Category Archives: james nesbitt

Review – Occupation (BBC1, 2009)

The finest thing on Television this year. I am quite confident that nothing will better this. A drama, written by Peter Bowker, that essentially covers the timeline of the US / UK led Irag war and its devastating aftermath on that Country, and, to a lesser extent, the United Kingdom, was an emotional, gripping and powerful validation of what the BBC can still produce in terms of Quality Drama.

Occupation follows three central characters, Colour Sergeant Mike Swift (James Nesbitt), Corporal Danny Peterson (Stephen Graham) and Lance Corporal Lee Hibbs (Warren Brown), as they fight the war in Iraq, and how they are unable to move on from the conflict afterwards, because the conflict seems to have no end. Some, like Peterson, try and profit from the situation, which seems perfectly reasonable when you consider the recompense they get for serving their country in war-time. Others fall in love, like Hibbs and Swift, and their emotions ultimately lead to heartbreak for them. Occupation is both a love story, a war story and a thriller, and its ease of transition between these different scenarios is effortless. Shown over three consecutive nights on BBC1, on June 16th through to 18th, this format allowed for a more intense viewing experience, and was the right viewing format to go with. Congratulations to the BBC for making that choice.

The central performances were superb. James Nesbitt, as the man torn by love and duty, to both his country and his family and the woman he loves, was excellent as the caring and emotional medic. One scene, where he sits on his bed in the soldiers quarters, his back to camera, breaking down with the futility of his situation, in love but with impossible odds of ever finding happiness with her, the only indication we have of his despair is his slumped, shaking shoulders. This simple scene is both subtle and more powerful for its framing. His story, arguably the most tragic, culminates in him losing too much. As a dramatic device, these final, climactic scenes in the drama were incredibly depressing and powerful, if a little contrived.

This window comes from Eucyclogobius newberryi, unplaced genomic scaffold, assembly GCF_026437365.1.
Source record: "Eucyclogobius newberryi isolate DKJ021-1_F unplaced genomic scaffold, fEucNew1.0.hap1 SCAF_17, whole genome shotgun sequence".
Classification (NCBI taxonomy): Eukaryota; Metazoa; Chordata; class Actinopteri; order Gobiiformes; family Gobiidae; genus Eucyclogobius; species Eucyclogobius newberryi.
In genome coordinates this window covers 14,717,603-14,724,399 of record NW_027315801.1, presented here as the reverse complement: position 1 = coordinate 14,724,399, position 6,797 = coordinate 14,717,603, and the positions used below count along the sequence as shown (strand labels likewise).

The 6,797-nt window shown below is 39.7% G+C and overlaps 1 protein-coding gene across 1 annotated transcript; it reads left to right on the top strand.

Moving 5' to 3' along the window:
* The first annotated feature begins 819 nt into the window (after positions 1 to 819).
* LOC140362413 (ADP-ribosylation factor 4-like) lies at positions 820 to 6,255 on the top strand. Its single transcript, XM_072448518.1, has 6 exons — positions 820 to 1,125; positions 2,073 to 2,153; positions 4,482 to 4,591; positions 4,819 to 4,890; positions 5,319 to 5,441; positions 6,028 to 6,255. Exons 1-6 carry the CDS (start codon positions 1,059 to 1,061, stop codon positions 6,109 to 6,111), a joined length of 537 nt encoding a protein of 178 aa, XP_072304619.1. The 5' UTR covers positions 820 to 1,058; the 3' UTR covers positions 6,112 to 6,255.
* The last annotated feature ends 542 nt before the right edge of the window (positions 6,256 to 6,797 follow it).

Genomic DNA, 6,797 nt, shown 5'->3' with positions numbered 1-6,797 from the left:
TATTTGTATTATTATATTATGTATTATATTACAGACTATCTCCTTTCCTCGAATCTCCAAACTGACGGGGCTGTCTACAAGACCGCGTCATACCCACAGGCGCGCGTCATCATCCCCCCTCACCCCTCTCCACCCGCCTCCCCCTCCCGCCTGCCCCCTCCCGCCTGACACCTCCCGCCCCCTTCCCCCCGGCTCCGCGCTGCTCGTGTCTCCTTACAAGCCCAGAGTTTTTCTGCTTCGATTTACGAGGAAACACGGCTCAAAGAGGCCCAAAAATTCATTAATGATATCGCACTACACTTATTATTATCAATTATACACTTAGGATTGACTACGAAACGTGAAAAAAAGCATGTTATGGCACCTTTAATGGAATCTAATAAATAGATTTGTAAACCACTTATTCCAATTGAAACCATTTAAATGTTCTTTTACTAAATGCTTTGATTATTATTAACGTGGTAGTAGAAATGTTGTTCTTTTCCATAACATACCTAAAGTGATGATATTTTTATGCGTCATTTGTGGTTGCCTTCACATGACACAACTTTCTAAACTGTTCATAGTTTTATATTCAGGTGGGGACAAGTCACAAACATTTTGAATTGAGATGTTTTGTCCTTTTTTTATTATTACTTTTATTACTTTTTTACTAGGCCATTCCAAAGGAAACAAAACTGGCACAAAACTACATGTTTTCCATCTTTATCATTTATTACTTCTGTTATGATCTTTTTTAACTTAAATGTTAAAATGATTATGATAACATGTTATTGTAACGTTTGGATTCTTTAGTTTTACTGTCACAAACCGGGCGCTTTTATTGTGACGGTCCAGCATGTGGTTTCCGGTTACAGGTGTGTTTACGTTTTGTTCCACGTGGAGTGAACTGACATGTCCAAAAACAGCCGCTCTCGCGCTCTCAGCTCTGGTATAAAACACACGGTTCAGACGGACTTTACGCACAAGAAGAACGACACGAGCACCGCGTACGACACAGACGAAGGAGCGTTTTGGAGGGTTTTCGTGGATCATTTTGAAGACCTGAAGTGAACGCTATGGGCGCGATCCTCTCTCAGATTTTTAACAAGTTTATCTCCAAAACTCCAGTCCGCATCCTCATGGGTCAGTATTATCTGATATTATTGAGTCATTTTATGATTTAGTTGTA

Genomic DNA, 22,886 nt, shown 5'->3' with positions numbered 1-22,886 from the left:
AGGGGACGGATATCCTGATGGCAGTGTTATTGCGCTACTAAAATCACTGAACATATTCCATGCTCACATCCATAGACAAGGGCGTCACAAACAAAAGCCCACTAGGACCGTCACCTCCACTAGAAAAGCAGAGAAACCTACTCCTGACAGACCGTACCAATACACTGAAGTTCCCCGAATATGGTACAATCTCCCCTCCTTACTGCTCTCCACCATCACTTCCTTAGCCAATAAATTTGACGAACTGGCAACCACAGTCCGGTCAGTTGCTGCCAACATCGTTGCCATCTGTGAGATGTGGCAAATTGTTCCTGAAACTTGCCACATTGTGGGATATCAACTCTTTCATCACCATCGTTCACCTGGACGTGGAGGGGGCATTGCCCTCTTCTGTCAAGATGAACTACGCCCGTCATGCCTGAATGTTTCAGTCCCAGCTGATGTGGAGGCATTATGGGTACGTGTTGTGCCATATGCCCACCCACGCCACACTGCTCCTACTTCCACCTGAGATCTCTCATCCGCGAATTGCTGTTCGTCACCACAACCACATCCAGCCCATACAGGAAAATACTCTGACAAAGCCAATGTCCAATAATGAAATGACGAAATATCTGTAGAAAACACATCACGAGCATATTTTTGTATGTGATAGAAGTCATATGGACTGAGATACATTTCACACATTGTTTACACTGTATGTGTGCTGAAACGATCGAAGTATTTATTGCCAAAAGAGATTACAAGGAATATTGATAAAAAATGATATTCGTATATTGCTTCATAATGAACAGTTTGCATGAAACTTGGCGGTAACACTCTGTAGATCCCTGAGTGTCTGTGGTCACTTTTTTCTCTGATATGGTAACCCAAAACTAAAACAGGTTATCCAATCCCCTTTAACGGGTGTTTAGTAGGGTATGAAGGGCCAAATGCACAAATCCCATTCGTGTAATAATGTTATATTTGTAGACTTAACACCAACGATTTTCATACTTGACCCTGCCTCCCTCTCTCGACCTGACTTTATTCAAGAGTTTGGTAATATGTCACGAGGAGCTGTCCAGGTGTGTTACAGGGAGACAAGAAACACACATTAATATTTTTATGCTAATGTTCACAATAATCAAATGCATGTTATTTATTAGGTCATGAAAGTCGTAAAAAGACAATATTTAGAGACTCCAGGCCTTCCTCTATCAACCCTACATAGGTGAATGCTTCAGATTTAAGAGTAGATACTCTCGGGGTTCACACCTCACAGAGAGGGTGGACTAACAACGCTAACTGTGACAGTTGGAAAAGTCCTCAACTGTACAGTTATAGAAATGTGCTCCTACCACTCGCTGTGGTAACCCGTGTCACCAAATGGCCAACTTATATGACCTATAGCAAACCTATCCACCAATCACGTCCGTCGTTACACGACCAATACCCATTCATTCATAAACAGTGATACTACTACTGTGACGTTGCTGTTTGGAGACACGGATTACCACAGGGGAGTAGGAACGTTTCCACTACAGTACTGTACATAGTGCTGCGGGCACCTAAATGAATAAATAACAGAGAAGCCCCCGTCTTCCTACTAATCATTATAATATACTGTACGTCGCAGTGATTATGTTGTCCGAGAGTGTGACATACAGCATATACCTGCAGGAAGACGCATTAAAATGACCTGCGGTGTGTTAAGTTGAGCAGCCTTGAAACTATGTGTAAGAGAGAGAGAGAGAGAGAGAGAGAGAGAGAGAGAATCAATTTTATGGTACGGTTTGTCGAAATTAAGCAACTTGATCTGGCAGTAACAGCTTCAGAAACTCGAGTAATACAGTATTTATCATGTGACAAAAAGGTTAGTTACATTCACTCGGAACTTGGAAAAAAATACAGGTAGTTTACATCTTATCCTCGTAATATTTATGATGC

Stephen Graham, as the entreprenurial Peterson, is superb (as always, as his turn in Shane Meadows’ ‘This Is England‘ proved) with his mix of vulnerability and menace. He is at his best when showing the debilitating effects of war – the post combat stress and boredom of being dumped back in to civilian life with no checks or measures to ensure that you are able to cope with the sudden depressurisation that follows release from combat. The one scene I thought particularly stood out was when Peterson, back in England, confined to a bedroom furnished more to the taste of an old woman, takes some speed and ends up getting more and more agitated and restless, frustrated and impotent, unable to find an outlet for his energy, until finally ending up hanging off his balcony several floors up. The staccato rhythm of the edit in this scene and the increasing agitation and menace that Graham brings to the character of Peterson is a real highlight of the series.